Survivors of American drone strikes in the Middle East have tried to seek apologies, compensation, or legal redress in the past with limited success. The family of a Pakistani taxi driver filed a criminal case against Washington with the local authorities, for instance, and some civilian strike victims have been given condolence payments.
On Tuesday, however, a surviving relative of two men killed by an American drone in Yemen was granted a hearing in a Washington, D.C., circuit court — the first time an American court has heard a drone strike victim's complaint. Faisal bin Ali Jaber, a Yemeni engineer, is attempting to bring a wrongful death case on behalf of his nephew, a police officer, and his brother-in-law, an imam who vocally opposed terrorism, who were both killed by U.S. bombs in 2012.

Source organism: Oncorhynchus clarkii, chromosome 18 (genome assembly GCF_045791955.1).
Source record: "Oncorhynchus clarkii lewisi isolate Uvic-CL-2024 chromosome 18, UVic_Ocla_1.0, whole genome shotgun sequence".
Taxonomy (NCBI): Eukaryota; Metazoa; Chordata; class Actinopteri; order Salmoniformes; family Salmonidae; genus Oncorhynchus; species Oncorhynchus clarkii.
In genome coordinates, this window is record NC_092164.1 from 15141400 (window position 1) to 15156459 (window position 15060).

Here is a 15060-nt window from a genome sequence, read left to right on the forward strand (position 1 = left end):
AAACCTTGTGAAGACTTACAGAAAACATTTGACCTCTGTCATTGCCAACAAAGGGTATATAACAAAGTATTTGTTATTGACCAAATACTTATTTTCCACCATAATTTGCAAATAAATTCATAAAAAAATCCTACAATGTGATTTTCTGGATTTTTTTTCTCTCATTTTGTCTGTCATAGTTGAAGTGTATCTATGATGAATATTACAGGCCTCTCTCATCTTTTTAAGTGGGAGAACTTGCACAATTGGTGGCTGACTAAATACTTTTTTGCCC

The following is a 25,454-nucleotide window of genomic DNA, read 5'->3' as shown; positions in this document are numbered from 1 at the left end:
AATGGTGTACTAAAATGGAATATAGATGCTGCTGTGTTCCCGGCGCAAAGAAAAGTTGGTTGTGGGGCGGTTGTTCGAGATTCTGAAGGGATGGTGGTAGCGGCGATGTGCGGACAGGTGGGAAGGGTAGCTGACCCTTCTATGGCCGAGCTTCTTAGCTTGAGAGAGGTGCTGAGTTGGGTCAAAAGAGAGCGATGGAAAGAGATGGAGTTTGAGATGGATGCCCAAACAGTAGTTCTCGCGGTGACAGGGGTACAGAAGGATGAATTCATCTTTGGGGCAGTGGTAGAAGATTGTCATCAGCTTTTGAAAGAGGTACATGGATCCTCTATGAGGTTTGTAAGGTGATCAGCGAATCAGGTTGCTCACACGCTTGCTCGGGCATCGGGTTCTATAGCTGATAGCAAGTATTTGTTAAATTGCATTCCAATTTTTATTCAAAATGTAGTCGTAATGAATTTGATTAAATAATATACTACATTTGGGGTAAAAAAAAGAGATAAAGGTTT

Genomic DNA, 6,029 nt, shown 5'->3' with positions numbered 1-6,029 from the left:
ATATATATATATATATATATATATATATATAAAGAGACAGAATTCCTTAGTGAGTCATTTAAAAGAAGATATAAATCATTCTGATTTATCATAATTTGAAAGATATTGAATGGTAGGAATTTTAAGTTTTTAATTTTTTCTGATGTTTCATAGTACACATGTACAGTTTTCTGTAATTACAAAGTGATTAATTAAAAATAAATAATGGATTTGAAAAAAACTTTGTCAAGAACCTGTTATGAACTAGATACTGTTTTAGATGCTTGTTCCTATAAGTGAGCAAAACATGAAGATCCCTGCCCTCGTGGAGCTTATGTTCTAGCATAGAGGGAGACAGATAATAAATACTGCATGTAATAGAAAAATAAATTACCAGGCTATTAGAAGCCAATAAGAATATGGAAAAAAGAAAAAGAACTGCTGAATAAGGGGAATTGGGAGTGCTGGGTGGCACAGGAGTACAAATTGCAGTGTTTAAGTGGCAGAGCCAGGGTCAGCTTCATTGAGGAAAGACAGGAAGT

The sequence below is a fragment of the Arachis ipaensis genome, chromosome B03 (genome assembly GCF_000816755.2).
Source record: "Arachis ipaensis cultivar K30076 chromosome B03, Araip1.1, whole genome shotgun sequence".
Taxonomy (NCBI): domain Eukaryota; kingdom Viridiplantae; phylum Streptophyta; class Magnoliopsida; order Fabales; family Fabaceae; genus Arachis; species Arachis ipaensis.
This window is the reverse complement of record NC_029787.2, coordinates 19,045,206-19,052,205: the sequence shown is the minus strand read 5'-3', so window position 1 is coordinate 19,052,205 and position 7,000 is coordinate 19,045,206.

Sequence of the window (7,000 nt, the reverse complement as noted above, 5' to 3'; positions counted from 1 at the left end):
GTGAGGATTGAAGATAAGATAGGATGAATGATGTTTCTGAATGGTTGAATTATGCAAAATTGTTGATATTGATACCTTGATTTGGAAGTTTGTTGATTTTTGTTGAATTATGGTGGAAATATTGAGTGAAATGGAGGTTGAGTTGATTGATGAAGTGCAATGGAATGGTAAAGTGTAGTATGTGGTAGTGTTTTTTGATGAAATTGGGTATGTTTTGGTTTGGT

Ali Jaber is suing for an apology and explanation of his family members' death, not monetary compensation. His suit was denied once before. While the Obama administration, which dramatically escalated the drone strike program begun by former President George W. Bush, has long maintained utmost care is taken to prevent civilian casualties, an amicus brief filed by three former drone operators on Ali Jaber's behalf disagrees. "Far from the grave consideration the executive branch purports to give each strike," it says, the operators "witnessed a culture that often encouraged and celebrated strikes."